We must remember, though, as some remind us, that Lent and renunciation (of self, of anything) is precisely about a relationship-an encounter with the Living Lord Jesus. When a man and a woman fall in love and then date or court, and,
eventually, marry, they must, in their relationship, give up lots of things to focus on one another in total love, They give up other persons, time, talent and treasures, they give up personal desires and even possessions for one another. Shouldn't we do the same for
the Ultimate Spouse-Jesus Christ, especially if something or someone is blocking our way to a more intimate relationship with Him? Think of it this way (as in any human relationship): give up to gain. So, consider giving up some food and fast and thereby connect with
the Savior's Forty Day-Fast in the Desert. Give up some sleep, wake up earlier or in the middle of the night and pray in holy silence as the Savior Himself did. Give up love and human affections, as the Lord did by following the Path of the Cross. These are all costly
things to do, but think of it in terms of strengthening and binding your relationship with the Lord.
Think of giving up sin. Go to confession and trust in Jesus' Divine Mercy. Give up some of your possessions (spring cleaning ring a bell?!) and give to the poor. Give alms to the sick and dying--Jesus' friends here on earth.
You've heard that saying: "Don't throw the baby out with the bathwater "? In our modern/ist world today, some Catholics "don't want to do Lent" or disciplines or renunciations. Yet, it is paradoxical. Some of these persons may admire the
multi-cultural customs of far off and long-ago cultures, and yet disagree with Catholicism's culture of traditions and Lenten practices. Some may believe in exotic, esoteric Eastern religions while immediately disagreeing with the rich Roman Catholic Faith. Some may
hoist up high various expressions of love and relationships-even harmful ones like same-sex unions-but denigrate age-old and classic spiritualities of Catholicism's love expressions, especially if these involve self-denial and renunciation. Isn't this paradoxical?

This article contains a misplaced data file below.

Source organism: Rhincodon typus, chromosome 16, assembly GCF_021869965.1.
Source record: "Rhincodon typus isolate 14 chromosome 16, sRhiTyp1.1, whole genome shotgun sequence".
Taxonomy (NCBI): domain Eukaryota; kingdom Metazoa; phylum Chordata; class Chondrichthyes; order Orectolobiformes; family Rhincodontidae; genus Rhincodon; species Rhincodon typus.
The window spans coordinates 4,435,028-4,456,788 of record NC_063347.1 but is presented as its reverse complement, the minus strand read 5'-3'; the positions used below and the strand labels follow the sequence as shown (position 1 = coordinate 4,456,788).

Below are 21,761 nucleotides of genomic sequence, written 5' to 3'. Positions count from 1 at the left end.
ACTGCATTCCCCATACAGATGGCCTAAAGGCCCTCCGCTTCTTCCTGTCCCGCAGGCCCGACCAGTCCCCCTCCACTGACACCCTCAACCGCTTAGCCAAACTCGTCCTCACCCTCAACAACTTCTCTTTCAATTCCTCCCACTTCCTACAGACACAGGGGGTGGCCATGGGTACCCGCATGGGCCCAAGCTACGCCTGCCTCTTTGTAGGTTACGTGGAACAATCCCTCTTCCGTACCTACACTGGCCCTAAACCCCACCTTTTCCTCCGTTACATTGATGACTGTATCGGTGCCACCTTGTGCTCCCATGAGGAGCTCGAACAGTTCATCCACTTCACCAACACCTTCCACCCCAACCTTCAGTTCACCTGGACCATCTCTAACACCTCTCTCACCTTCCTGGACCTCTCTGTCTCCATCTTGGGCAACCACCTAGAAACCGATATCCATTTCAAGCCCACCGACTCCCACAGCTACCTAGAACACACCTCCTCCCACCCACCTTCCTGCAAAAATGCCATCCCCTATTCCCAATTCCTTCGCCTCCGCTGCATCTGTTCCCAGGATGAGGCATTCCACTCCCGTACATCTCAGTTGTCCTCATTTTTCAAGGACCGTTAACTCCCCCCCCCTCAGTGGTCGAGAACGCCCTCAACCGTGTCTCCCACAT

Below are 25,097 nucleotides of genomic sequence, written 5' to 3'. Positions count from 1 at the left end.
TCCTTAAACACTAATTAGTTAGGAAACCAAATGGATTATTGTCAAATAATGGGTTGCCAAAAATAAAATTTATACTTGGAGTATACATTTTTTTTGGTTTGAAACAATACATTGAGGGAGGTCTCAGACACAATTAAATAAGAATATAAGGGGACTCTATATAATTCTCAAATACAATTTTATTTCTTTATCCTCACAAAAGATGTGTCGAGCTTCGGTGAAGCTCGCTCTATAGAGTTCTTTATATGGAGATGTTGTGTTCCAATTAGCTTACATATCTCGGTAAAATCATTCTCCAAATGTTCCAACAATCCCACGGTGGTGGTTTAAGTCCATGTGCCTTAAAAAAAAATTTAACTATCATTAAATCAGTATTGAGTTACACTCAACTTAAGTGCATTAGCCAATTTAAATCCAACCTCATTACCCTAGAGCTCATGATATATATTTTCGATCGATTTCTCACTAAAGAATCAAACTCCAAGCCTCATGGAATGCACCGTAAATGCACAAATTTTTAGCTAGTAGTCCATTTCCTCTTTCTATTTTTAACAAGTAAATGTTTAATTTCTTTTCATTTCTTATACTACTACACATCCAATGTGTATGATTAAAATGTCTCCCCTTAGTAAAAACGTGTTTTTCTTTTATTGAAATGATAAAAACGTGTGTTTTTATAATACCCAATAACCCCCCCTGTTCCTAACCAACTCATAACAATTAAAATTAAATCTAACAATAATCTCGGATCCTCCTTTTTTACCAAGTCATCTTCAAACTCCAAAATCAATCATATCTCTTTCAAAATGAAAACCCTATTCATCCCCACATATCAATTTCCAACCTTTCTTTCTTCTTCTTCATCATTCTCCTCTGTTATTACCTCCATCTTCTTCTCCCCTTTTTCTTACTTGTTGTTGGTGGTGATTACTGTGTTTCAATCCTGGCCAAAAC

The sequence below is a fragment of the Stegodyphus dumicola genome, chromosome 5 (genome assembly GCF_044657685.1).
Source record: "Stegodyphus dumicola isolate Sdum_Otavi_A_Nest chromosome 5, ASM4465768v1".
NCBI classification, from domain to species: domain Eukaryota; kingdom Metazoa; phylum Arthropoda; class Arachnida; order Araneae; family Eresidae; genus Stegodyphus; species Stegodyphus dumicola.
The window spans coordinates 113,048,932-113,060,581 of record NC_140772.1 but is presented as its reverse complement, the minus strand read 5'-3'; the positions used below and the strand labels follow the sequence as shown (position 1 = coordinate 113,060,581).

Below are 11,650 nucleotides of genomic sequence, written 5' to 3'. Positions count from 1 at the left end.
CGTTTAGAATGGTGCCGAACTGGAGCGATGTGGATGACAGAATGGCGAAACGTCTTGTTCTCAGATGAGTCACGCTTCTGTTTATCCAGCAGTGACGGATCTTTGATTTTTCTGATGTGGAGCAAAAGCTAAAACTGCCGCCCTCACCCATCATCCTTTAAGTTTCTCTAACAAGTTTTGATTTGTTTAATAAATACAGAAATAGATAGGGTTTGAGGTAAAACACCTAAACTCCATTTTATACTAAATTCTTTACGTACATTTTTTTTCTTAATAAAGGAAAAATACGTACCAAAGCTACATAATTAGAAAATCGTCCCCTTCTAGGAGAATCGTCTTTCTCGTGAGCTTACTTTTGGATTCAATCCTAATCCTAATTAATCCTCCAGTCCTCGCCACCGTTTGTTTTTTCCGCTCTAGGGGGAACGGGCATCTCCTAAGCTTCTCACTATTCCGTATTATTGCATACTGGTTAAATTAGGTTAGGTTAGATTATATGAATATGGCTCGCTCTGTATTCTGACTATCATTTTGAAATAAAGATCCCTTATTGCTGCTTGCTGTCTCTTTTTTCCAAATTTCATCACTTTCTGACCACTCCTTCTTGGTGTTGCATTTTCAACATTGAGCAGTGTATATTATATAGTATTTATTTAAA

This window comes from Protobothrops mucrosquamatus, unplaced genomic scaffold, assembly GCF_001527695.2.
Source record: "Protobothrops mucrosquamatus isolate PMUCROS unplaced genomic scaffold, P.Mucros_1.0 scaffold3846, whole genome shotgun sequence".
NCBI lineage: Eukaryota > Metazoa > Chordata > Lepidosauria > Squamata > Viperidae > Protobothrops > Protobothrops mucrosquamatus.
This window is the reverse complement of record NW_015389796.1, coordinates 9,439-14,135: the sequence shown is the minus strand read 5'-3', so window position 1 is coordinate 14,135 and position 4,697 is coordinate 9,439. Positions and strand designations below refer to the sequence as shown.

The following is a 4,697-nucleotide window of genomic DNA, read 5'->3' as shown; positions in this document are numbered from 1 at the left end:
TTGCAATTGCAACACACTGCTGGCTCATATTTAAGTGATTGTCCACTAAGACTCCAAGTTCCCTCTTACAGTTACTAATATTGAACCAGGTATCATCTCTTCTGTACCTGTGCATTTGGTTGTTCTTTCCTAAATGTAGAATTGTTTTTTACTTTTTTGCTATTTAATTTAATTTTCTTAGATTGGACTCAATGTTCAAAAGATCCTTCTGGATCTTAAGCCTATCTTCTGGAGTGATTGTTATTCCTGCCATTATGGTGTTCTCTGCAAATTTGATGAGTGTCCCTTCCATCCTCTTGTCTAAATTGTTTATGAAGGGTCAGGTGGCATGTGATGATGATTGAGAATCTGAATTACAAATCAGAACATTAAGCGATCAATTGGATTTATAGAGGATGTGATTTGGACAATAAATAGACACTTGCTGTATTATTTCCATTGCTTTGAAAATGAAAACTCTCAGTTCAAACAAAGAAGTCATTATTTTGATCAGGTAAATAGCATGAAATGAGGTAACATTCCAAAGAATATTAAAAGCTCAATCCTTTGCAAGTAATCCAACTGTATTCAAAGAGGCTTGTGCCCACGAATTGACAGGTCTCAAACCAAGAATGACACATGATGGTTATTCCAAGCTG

Perhaps it is Western indulgence-that we have too difficult a time in repenting and renouncing when we have so many chocolates and possessions and hobbies that occupy our time and soul's energies. And, if it's "all about love as some modernists today say, then, ok: We
need disciplines (fasting and charity and Truth) to direct our desire (love) in the proper ways. If our love is not perfect toward the Lord or our neighbor, we need to train and correct and purify it so that it is holy and holistic. Disciplines direct desire-we must
always remember that.
Yes, we must "update" our disciplines and practices and breathe new spirit into them and always remember that it's about God, not us, but we shouldn't do away with the tough aspects of our Faith, especially if the Lord Himself, and saints to
boot, commanded them. Lent, self-denial and renunciation is essentially, imitatio Christi, imitating Christ. In other words, since He renounced, shouldn't I, we? The "genius of Catholicism" (aided, of course, by the Holy Spirit!) is just that: we replicate and
represent in our Faith, Liturgical Seasons, and spirituality the Life of Christ and the Earthly early Church.
Look: what teacher, or parent, would say "Good" if they're child or student got a grade of a "C" on their report card-average? Hopefully none! Rather, they would help the child correct the fault to master the topic and gain in wisdom, right?
As Catholics with a wealth of spiritual practices to embrace this Lent, we must always be on guard, though, against self: For instance, maybe you are saying, "this Lent I will fast; I will give up chocolate; I will do good to others; I will go